DALLAS -- During Avery Johnson's playing days, many executives and players thought the point guard would make a great NBA coach. Still, he had to be convinced it was time to make that transition.
Now, after his first full season leading the Dallas Mavericks, Johnson was honored Tuesday as the NBA coach of the year.
Mavericks owner Mark Cuban remembers talking to Johnson nearly two years ago about retiring as a player and becoming the top assistant -- and eventual successor -- to Don Nelson.
Cuban told Johnson, "I know you can still play, but we want to start you on the path to being a Hall of Fame coach." Johnson's response then, "I don't know, I don't know."
There's no more doubt. Johnson is a coaching natural.
Johnson led the Mavericks to 60 victories this season, matching the team record for wins. That mark was first set three years ago, when Johnson was playing for Dallas.
"I think I'm gifted to do what I'm doing, that this is what I'm here for," Johnson said. "I felt like a coach when I was a player. ... In a lot of ways, I know some things are still new to me. But in other ways, I just feel like I've been doing this a lot of time, and a lot of it just comes naturally."
Johnson retired as a player and became a Mavericks assistant coach before the 2004-05 season. After replacing Nelson as head coach on March 19, 2005, he reached 50 wins faster than any other coach (62 games) and recorded the best start by a first-time coach in league history by winning 66 of his first 82 games -- the equivalent of a full season. He is 76-24 overall and coached the Western Conference All-Star team this season.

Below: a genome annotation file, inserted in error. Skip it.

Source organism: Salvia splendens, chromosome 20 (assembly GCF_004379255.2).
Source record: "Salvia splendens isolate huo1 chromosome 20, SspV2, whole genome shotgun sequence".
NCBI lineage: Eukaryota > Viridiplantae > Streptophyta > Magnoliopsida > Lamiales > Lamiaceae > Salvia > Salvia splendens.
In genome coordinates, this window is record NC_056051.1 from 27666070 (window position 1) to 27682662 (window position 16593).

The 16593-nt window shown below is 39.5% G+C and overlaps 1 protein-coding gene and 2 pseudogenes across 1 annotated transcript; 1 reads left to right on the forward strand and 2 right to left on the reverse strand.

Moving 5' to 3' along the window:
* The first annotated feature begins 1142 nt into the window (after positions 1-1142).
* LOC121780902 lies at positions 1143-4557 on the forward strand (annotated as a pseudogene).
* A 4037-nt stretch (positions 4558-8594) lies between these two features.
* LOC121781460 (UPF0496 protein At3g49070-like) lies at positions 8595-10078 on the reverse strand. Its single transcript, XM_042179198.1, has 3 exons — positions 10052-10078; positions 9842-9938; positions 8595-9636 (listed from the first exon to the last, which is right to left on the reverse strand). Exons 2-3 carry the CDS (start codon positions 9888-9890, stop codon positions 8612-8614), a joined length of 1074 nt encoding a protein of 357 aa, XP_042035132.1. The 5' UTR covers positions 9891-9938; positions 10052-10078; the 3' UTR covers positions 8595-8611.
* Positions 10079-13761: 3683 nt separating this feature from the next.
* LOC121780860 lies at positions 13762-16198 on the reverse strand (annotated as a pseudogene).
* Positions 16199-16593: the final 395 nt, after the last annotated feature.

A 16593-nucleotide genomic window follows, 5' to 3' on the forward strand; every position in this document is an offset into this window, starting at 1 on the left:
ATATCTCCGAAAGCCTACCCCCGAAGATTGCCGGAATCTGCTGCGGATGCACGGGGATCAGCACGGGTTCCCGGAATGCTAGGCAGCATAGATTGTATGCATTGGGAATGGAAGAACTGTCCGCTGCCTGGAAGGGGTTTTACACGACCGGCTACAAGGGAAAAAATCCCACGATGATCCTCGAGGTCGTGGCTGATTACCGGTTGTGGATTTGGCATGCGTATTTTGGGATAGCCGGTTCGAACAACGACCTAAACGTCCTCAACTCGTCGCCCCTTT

"Avery's making me look really smart," Cuban said.
Johnson got 63 first-place votes from the panel of 124 sports writers and broadcasters. He had 419 points, 172 more than Phoenix coach Mike D'Antoni, last year's winner. D'Antoni had 27 first-place votes.
Dallas plays Game 2 of its first-round Western Conference series against Memphis on Wednesday night. The Mavericks won the first game 103-93.
Maybe more impressive than his record is how Johnson has transformed the Mavericks into a defensive squad.
While the 2002-03 team was known only for its scoring, this year's squad ranked in the league's top 10 in scoring and points allowed. The Mavericks ranked higher in the defensive category with a franchise-low 93.1 points per game allowed.
"Avery's done a great job with us, preparing us every single night, teaching all the little things over the whole season and really turned the franchise around into a defensive ballclub first," Dirk Nowitzki said Tuesday. "He's done a great job, so he deserves a lot of credit."
Nowitzki, an NBA MVP candidate this season, and Adrian Griffin are the only current Mavericks who were teammates of Johnson in 2002-03.
"He's a leader, he knows how to get the best out of us. He has a lot of energy," Griffin said. "When I played with him, he was still vocal, he was still a leader. ... Some people just have a knack and a gift for that sort of thing, and I think he has it."
After the Mavericks won 60 games in 2003, they didn't put Johnson on their playoff roster. Instead, he played the role of a player-coach during practices that postseason and sat with the coaching staff on the bench during games. Coach Don Nelson already had let Johnson run some practices and considered the "Little General" a possible successor.
The Mavericks traded Johnson to Golden State before the 2003-04 season, but he was back in Dallas a year later -- technically as a backup guard but realistically as a coach.
As a player, Johnson was undrafted and repeatedly released. He finally became the starting point guard on an NBA champion in San Antonio (1992-2001), and hit the title-clinching shot in 1999. He is the Spurs' career leader in assists.
Johnson played in 1,054 games over 16 NBA seasons, averaging 8.4 points and 5.5 assists a game.